component and is not subject to write-off when destroyed.
This position is based on an interpretation of the legislative
history of the Economic Recovery Act of 1981, which provided that a
retirement of a structural component of the building is not a
disposition requiring gain or loss. Therefore, based on the IRS'
interpretation of the law, the landlord is required to continue to
depreciate the asset even after it has been demolished.
Because it is questionable as to whether tenant leasehold
improvements should be considered structural components, there is an
argument that the landlord is entitled to write off the undepreciated
basis of the destroyed improvements.
If this position is taken, it is extremely important that detailed
records are maintained keeping track of the costs on a space-by-space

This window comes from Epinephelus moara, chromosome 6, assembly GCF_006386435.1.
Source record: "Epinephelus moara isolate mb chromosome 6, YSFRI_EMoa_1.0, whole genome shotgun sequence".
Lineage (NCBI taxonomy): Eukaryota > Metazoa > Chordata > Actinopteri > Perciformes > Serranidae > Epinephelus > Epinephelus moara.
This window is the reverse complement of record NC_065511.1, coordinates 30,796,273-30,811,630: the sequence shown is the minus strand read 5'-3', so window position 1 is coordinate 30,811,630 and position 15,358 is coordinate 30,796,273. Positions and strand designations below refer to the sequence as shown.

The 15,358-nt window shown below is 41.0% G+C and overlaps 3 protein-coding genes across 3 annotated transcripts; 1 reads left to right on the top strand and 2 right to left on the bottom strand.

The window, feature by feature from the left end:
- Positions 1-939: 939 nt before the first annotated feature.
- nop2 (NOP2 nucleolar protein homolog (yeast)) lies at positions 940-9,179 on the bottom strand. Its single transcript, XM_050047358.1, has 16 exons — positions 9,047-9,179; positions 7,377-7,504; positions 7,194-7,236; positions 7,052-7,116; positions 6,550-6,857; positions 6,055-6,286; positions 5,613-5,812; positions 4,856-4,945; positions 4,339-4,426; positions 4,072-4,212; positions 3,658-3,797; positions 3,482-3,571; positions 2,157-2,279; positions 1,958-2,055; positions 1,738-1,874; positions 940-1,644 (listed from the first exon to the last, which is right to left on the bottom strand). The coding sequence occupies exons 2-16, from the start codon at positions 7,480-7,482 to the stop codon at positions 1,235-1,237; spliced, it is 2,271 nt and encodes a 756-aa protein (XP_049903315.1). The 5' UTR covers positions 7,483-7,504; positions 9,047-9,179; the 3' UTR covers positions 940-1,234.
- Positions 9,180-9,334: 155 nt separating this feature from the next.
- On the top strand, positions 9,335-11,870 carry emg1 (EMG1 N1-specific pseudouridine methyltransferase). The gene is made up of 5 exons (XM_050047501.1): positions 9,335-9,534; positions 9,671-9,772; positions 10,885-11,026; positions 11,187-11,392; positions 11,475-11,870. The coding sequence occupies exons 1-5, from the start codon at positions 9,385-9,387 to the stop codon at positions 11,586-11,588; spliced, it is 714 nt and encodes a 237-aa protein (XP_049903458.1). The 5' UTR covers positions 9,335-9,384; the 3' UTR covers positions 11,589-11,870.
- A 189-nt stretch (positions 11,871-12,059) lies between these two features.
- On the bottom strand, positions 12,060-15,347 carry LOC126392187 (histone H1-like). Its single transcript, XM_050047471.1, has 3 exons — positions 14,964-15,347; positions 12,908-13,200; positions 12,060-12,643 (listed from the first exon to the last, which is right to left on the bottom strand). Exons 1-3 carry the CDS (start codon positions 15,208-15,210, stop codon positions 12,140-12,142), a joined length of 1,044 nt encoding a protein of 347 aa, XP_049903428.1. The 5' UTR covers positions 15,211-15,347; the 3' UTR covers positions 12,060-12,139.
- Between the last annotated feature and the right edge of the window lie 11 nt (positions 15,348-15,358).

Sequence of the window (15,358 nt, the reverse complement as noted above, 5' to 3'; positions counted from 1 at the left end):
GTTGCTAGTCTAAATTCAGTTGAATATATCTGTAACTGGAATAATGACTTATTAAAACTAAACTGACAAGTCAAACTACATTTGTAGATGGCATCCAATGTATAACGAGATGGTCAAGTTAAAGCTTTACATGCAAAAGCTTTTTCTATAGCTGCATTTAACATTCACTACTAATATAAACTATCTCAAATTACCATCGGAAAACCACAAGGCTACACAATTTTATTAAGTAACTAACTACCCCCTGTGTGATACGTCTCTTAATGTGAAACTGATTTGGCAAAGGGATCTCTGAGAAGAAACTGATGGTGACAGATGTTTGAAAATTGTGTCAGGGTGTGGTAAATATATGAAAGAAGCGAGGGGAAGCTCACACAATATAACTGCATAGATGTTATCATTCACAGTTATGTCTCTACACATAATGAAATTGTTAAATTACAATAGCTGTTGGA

basis to support a write-off of the remaining unamortized basis when a
tenant leaves and improvements might be classified as personal property
(rather than structural components) and depreciated over a shorter life.
The IRS has not issued formal guidance on this issue, and to date it
has not been litigated. Therefore, if detailed records are maintained, a
position exists to write off the abandoned assets. However, it should be
noted that this issue will surely be an item of dispute between
taxpayers and the IRS.
Because of the uncertainty in this area, you should consult your tax
advisor prior to claiming a write-off of the abandoned assets. Your
decision should include possible understatement penalties and possible
disclosure requirements to avoid such penalties.
Dennis M. Byrnes is a partner, and Perry V. Plescia a senior manager,
with KPMG Peat Marwick, Chicago.